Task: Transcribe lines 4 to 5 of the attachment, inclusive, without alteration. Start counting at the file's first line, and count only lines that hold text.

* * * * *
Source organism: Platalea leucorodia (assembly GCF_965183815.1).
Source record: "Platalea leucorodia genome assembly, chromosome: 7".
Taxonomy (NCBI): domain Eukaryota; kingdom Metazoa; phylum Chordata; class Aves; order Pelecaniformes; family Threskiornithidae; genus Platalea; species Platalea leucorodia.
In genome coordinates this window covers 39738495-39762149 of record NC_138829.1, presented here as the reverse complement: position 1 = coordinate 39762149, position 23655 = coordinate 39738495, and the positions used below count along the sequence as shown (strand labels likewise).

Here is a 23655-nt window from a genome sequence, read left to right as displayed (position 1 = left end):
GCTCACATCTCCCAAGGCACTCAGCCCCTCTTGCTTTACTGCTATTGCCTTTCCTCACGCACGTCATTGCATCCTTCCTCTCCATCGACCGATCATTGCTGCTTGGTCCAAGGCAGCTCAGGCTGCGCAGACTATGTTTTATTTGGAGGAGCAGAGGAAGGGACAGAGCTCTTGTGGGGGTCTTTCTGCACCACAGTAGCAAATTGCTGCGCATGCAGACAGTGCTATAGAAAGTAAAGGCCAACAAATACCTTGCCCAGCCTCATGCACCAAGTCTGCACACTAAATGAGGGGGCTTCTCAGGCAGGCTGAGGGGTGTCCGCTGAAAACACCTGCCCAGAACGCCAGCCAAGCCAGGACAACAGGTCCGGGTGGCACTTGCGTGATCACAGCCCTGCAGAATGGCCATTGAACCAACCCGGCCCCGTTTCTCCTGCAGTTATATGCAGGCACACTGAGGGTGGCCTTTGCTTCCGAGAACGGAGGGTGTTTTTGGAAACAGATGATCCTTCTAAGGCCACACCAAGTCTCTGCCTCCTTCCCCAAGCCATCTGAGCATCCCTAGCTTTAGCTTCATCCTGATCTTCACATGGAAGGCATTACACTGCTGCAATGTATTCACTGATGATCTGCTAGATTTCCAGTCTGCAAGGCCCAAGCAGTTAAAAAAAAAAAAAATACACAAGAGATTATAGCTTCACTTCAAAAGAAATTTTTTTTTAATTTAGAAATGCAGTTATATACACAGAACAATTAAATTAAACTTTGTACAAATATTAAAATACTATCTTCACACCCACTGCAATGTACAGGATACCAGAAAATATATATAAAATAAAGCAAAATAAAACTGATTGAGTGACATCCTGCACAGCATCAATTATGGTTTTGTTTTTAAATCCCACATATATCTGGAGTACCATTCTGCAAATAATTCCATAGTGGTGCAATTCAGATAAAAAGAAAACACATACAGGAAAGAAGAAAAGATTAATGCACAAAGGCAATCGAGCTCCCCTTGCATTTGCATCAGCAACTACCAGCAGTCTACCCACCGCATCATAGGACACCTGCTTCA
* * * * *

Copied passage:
In genome coordinates this window covers 39738495-39762149 of record NC_138829.1, presented here as the reverse complement: position 1 = coordinate 39762149, position 23655 = coordinate 39738495, and the positions used below count along the sequence as shown (strand labels likewise).

Here is a 23655-nt window from a genome sequence, read left to right as displayed (position 1 = left end):